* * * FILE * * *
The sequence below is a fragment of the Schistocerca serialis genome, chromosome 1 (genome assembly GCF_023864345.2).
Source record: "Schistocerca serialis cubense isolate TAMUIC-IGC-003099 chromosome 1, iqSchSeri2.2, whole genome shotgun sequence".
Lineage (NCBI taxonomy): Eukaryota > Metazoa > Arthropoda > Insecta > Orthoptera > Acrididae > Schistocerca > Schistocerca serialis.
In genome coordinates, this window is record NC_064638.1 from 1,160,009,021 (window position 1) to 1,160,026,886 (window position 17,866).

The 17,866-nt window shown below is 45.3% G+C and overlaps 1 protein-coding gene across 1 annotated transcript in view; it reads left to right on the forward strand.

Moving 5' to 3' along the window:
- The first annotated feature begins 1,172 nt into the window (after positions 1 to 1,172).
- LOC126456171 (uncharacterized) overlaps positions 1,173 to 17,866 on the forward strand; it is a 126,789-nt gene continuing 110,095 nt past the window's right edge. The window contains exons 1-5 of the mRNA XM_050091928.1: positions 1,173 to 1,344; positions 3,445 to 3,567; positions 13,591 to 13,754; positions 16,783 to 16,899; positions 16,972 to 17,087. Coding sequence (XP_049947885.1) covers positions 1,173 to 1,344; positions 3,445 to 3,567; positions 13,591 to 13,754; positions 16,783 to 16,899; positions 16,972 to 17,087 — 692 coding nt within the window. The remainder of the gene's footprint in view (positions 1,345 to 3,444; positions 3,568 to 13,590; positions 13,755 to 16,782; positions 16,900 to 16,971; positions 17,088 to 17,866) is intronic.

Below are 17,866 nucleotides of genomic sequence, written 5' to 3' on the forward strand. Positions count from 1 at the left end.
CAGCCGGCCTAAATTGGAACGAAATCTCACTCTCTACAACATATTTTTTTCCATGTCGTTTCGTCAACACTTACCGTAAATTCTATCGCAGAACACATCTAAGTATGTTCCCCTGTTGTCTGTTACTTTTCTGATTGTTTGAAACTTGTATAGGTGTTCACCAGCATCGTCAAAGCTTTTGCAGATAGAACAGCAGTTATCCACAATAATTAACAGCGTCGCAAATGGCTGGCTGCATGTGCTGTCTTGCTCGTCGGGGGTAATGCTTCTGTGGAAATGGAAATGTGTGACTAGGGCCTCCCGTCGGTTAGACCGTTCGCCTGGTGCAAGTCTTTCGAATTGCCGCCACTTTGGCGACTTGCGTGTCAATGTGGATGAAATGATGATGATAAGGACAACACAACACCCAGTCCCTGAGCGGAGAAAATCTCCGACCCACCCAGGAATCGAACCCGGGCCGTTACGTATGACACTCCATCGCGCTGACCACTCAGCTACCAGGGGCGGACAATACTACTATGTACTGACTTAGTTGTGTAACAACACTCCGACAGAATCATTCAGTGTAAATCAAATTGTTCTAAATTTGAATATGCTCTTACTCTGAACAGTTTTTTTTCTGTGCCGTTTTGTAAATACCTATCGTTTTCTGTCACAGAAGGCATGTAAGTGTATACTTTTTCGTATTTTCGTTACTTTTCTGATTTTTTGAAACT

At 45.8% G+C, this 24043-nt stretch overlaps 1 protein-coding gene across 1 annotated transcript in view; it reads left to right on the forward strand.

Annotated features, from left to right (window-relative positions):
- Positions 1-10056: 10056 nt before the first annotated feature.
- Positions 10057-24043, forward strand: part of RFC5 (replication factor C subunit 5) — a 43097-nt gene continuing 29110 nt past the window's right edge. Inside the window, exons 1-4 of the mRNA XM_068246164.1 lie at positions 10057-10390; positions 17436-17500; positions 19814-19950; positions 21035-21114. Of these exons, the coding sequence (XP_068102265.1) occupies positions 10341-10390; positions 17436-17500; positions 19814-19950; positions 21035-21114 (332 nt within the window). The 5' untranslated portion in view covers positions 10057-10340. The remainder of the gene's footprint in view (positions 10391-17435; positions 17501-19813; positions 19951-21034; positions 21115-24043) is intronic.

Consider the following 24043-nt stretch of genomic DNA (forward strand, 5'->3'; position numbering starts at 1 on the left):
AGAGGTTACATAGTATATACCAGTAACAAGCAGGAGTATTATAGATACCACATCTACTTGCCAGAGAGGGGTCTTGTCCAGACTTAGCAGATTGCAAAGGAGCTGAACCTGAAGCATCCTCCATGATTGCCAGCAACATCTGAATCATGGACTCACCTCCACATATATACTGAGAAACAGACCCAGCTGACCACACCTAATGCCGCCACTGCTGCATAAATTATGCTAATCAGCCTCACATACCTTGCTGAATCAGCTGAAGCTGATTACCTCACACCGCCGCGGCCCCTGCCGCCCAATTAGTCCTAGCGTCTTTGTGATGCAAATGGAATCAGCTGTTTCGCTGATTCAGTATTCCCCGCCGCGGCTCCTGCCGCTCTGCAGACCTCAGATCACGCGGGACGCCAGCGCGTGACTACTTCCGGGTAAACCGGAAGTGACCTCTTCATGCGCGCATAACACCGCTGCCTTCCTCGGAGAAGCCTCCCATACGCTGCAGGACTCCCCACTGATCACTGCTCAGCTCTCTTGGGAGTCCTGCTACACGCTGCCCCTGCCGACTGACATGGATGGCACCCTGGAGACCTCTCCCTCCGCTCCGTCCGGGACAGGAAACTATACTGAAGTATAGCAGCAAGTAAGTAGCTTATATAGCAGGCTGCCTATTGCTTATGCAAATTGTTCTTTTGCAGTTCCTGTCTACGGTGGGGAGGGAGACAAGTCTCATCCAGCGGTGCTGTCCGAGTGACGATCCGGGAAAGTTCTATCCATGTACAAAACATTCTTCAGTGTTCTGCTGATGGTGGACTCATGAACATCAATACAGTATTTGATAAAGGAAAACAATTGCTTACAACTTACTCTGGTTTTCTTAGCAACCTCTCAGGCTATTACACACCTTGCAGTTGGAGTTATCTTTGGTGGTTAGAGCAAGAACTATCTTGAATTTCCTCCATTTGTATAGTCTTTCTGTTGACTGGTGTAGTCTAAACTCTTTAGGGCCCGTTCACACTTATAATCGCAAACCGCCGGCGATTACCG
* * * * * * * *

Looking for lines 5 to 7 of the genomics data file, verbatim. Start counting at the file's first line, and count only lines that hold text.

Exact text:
The 17,866-nt window shown below is 45.3% G+C and overlaps 1 protein-coding gene across 1 annotated transcript in view; it reads left to right on the forward strand.

Moving 5' to 3' along the window:
- The first annotated feature begins 1,172 nt into the window (after positions 1 to 1,172).